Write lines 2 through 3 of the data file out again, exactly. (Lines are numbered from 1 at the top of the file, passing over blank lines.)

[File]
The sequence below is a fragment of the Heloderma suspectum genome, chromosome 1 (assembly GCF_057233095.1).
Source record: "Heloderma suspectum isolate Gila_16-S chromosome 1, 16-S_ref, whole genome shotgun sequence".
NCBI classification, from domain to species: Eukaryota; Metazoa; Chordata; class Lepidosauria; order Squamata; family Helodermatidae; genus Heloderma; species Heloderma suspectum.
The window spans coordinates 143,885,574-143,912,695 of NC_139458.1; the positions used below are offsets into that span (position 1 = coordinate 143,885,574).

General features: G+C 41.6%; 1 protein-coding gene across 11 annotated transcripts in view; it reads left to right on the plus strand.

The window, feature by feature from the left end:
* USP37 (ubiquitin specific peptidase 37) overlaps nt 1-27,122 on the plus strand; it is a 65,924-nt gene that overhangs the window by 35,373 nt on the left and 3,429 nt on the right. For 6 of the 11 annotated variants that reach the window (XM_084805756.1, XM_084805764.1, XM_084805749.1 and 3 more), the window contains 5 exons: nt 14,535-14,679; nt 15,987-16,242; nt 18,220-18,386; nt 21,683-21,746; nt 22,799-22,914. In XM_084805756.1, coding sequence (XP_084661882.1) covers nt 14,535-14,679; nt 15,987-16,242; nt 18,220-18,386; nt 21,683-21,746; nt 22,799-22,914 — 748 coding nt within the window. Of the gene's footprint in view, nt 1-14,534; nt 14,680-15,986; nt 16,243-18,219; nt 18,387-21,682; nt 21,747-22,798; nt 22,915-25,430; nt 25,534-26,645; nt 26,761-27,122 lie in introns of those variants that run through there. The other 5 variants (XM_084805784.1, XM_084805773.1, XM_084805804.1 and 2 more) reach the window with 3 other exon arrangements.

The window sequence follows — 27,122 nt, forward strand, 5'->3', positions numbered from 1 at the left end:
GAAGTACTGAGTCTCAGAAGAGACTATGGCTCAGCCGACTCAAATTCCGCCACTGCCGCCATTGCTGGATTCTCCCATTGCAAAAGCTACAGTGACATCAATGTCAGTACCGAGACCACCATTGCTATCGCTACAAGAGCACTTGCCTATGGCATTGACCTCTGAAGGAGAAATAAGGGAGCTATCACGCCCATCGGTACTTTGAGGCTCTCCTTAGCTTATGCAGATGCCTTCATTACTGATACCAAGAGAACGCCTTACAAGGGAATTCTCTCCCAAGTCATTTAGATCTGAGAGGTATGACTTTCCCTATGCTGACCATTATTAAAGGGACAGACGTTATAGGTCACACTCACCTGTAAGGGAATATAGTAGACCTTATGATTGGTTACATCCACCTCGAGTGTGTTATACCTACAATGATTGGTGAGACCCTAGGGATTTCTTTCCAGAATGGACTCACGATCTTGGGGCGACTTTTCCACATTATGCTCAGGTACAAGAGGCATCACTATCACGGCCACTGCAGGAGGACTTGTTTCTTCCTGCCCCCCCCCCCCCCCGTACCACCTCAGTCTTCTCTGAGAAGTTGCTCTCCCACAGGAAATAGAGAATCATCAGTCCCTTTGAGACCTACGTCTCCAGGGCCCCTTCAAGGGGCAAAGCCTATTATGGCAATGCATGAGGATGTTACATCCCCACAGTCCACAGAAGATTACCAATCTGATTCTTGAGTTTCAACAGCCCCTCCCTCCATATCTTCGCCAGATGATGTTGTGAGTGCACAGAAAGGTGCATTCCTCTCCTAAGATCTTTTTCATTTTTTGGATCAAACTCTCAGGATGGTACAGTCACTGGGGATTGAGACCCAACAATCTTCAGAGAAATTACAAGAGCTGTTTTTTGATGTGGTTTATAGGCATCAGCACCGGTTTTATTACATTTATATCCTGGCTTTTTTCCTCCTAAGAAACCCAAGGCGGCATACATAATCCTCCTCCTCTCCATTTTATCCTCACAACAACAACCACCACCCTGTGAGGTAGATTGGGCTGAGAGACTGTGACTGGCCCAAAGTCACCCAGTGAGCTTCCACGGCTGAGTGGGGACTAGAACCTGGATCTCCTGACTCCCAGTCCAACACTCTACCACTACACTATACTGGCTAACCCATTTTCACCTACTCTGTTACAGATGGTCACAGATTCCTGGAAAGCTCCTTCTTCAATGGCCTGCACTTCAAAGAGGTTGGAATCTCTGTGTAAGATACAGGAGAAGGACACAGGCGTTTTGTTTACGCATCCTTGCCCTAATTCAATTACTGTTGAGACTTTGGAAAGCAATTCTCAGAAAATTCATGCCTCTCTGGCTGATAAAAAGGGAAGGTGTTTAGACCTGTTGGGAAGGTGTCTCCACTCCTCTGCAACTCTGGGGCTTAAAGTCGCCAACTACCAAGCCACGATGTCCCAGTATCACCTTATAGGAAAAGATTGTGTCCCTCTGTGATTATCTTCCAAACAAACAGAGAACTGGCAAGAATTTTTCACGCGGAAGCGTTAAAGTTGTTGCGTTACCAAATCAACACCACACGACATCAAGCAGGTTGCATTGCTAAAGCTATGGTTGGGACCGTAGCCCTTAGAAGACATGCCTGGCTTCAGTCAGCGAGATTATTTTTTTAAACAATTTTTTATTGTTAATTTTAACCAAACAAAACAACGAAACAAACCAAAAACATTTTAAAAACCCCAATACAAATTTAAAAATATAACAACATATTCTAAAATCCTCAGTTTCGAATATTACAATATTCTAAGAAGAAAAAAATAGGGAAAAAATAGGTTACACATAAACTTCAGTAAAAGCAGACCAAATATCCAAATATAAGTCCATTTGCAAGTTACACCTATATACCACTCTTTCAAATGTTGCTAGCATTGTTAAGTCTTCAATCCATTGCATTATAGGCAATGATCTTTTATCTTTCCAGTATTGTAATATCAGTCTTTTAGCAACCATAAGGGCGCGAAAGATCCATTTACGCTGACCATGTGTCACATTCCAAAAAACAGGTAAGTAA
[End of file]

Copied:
Source record: "Heloderma suspectum isolate Gila_16-S chromosome 1, 16-S_ref, whole genome shotgun sequence".
NCBI classification, from domain to species: Eukaryota; Metazoa; Chordata; class Lepidosauria; order Squamata; family Helodermatidae; genus Heloderma; species Heloderma suspectum.